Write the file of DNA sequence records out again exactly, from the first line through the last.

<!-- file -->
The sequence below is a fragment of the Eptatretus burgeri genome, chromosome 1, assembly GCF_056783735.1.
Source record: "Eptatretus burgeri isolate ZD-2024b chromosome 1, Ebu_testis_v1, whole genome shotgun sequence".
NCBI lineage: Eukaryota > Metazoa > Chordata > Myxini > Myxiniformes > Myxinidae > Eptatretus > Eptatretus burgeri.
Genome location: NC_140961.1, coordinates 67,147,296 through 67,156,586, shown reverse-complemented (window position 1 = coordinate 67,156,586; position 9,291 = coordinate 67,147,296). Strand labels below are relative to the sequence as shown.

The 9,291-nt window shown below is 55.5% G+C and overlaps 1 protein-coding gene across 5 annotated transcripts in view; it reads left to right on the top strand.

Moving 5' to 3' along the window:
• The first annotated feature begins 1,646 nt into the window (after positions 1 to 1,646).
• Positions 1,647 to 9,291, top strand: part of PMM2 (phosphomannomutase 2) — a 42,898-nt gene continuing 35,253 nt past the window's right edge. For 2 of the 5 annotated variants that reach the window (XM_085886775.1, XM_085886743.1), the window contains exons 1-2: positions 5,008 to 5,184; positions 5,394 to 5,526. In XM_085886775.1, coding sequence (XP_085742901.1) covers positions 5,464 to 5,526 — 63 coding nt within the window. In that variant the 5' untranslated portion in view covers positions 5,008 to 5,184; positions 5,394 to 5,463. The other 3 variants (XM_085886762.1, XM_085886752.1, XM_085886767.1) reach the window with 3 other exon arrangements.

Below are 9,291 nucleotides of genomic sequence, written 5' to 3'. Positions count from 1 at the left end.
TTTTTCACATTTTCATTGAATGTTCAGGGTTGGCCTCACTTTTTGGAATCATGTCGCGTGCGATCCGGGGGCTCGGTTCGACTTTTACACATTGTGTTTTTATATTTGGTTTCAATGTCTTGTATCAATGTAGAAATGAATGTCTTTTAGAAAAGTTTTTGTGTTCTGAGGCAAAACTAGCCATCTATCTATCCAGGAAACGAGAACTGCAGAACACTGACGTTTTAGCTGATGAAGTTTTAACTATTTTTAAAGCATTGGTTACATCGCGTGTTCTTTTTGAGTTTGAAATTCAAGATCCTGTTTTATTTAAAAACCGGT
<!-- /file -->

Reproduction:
The sequence below is a fragment of the Eptatretus burgeri genome, chromosome 1, assembly GCF_056783735.1.
Source record: "Eptatretus burgeri isolate ZD-2024b chromosome 1, Ebu_testis_v1, whole genome shotgun sequence".
NCBI lineage: Eukaryota > Metazoa > Chordata > Myxini > Myxiniformes > Myxinidae > Eptatretus > Eptatretus burgeri.
Genome location: NC_140961.1, coordinates 67,147,296 through 67,156,586, shown reverse-complemented (window position 1 = coordinate 67,156,586; position 9,291 = coordinate 67,147,296). Strand labels below are relative to the sequence as shown.

The 9,291-nt window shown below is 55.5% G+C and overlaps 1 protein-coding gene across 5 annotated transcripts in view; it reads left to right on the top strand.

Moving 5' to 3' along the window:
• The first annotated feature begins 1,646 nt into the window (after positions 1 to 1,646).
• Positions 1,647 to 9,291, top strand: part of PMM2 (phosphomannomutase 2) — a 42,898-nt gene continuing 35,253 nt past the window's right edge. For 2 of the 5 annotated variants that reach the window (XM_085886775.1, XM_085886743.1), the window contains exons 1-2: positions 5,008 to 5,184; positions 5,394 to 5,526. In XM_085886775.1, coding sequence (XP_085742901.1) covers positions 5,464 to 5,526 — 63 coding nt within the window. In that variant the 5' untranslated portion in view covers positions 5,008 to 5,184; positions 5,394 to 5,463. The other 3 variants (XM_085886762.1, XM_085886752.1, XM_085886767.1) reach the window with 3 other exon arrangements.

Below are 9,291 nucleotides of genomic sequence, written 5' to 3'. Positions count from 1 at the left end.
TTTTTCACATTTTCATTGAATGTTCAGGGTTGGCCTCACTTTTTGGAATCATGTCGCGTGCGATCCGGGGGCTCGGTTCGACTTTTACACATTGTGTTTTTATATTTGGTTTCAATGTCTTGTATCAATGTAGAAATGAATGTCTTTTAGAAAAGTTTTTGTGTTCTGAGGCAAAACTAGCCATCTATCTATCCAGGAAACGAGAACTGCAGAACACTGACGTTTTAGCTGATGAAGTTTTAACTATTTTTAAAGCATTGGTTACATCGCGTGTTCTTTTTGAGTTTGAAATTCAAGATCCTGTTTTATTTAAAAACCGGT